The ultimate guide to be a perfect valentine anywhere in the world (well, almost!)
Love is a wonderful thing: how many times have you heard that from your mum, grandmas and aunts? Everything seems more beautiful: you get butterflies in our stomach, you walk 3 metres above the ground, you lose your appetite, you keep on smiling even when your desk buddy has just told you to buzz off. When we are in love, you even go deaf!
Women are usually more romantic, they live in fairy tales (mind you, some women do believe in fairy tales!) and they always come up with ridiculous nicknames! Walking down the street, one can literally hear all sorts of monikers, especially these days, with new and bizarre buzzwords coming up every year!
Now that Valentine’s Day is approaching and supermarkets are filling up with heart-shaped boxes and red gadgets, we all need to stop and take stock of the situation: people who are counting how many Valentines they’ve spent alone, others who have fallen in love with someone special just before the V-day and greet it as a sign from Cupid and, last but not least, the lucky ones who have already met their “better half” – or, as we the Italians say, “the other half of the apple”.
But, watch out, you don’t always get away with an apple! In Spain, for example, people talk about oranges and say “encontrar a tu media naranja” (to meet the other half of your orange). Going north, people lose a little bit of romanticism and change fruit for pots. In Germany, there is a common saying: “Jeder Topf findet seinen Deckel”, meaning that “every pot finds its own lid” (with lots of subsequent irony about hopeless cases and people saying “if you can’t find your lid, then you are a wok!”). Portuguese lovers say “minha cara-metade” – the other half of my face – but the award for the least imaginative and romantic goes to the French, usually so cheesy and sweet, who address their fiancé(e)s with a dull “ma moitié” (my half).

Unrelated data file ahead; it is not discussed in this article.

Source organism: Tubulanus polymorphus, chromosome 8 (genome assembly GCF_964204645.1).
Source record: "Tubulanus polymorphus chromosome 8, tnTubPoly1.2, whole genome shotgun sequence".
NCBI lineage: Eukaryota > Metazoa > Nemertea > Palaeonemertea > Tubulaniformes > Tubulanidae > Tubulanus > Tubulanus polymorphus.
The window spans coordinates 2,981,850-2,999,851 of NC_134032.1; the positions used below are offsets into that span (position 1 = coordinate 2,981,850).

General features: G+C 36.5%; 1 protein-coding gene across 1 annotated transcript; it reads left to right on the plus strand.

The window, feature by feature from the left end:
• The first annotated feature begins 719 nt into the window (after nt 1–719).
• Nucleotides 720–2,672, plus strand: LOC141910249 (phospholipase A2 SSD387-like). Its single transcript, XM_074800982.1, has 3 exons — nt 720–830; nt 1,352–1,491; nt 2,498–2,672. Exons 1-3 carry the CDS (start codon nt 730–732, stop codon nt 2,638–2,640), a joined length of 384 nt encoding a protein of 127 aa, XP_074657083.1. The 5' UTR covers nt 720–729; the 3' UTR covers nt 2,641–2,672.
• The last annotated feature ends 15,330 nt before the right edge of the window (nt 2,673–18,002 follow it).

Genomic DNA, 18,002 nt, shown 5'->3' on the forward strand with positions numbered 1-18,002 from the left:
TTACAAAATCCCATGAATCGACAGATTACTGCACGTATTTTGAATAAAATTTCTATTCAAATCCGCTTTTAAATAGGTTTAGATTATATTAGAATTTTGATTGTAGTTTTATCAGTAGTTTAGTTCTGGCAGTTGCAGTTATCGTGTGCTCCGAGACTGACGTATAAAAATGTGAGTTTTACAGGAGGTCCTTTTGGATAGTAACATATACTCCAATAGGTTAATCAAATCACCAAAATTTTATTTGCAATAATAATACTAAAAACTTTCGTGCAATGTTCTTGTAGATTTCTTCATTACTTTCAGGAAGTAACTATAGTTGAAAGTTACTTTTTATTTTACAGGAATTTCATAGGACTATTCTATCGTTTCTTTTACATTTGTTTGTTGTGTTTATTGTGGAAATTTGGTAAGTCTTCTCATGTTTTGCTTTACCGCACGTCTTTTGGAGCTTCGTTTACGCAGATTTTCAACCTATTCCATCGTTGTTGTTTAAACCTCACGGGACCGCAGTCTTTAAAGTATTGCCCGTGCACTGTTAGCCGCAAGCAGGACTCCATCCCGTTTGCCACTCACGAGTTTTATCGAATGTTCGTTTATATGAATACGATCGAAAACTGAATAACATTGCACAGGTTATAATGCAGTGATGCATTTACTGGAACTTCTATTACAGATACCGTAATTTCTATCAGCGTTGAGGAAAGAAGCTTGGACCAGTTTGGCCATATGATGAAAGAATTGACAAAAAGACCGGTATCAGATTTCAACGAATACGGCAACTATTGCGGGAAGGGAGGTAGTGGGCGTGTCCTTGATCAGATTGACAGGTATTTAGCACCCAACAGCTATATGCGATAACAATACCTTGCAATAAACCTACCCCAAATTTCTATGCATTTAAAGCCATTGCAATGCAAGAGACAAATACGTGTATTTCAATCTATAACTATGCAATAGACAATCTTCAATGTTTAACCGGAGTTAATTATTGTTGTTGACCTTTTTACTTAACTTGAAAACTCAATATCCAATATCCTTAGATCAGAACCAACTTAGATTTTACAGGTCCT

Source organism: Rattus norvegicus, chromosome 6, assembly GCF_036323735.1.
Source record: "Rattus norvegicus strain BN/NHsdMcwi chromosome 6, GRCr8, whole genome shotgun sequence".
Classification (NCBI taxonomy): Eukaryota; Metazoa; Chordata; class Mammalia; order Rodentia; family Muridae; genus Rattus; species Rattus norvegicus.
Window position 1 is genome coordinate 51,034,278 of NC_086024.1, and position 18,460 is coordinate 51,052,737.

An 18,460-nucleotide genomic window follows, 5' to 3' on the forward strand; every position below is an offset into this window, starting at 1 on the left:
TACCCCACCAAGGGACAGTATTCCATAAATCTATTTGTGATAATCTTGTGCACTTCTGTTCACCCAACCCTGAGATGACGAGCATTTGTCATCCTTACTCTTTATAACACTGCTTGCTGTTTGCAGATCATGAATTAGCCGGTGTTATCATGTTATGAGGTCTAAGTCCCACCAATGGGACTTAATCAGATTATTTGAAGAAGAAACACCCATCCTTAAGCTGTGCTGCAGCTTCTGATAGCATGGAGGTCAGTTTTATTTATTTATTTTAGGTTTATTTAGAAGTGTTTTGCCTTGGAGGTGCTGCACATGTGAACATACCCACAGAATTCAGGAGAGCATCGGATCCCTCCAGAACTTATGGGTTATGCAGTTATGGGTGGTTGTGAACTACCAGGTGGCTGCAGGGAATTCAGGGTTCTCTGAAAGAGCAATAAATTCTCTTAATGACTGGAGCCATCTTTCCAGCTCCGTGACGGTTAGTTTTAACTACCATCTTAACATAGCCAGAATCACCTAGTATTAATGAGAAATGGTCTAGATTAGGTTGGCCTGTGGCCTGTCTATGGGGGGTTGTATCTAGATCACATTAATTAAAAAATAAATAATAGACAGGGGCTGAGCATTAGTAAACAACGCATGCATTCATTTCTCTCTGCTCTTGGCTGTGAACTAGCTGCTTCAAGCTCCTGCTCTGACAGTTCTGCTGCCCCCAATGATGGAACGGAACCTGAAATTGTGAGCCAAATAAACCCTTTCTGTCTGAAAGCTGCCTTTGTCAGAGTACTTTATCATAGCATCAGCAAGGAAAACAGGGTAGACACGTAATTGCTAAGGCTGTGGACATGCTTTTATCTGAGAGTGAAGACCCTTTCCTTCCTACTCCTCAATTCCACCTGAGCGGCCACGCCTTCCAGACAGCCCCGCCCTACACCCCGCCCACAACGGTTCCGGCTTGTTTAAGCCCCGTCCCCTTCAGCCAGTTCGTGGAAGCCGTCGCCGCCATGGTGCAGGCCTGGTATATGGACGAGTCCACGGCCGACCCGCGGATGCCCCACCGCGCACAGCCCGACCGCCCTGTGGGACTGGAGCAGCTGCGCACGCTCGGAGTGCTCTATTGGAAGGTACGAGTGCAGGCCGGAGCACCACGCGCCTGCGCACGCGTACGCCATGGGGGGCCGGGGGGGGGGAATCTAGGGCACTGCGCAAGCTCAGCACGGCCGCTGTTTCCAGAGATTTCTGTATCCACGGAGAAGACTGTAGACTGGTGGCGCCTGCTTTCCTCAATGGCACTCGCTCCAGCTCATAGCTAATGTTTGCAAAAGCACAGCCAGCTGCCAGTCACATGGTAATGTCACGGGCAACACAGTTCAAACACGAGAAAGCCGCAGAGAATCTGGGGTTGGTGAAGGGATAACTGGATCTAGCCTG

Leaving apples, oranges and pots aside, we have all given nicknames to our sweethearts but… have you ever thought of how these cute diminutives would sound in another language? Don’t worry, they would sound ridiculous even in Mandarin Chinese! We have collected some for you (so that you already have a B2 level in love!).
Common ones, such as “sugar”, “honey”, “sweetie” and “baby”, can be found in most languages, but there are others that are, mmh let’s say, a little bit more picturesque!
In Germany, among others, they use Mausi/Mäuschen, which means “little mouse”:
In France, some people call their partners bouchon (cork) or even puce (flea) and we don’t want to investigate too much on this last one…
Brazilians are sweet and self-referring even when they call their partners docinho de coco (coconut candy):
Spaniards never take themselves too seriously and call their “half orange” corazón de melón (melon heart) or, more euphemistically, gordi (fatty):
Italians can’t help but associate their partners with food! They have many nicknames, but these 3 are by far the funniest:
What are your favourite nicknames and which ones do you normally use? Come on, don’t be shy! Sooner or later we all do that and we even end up creating personalised nicknames because all of the others are just too cliché! If you don’t want to draw attention using love talk in your native language, now you can use foreign nicknames: exotic things are always a hit!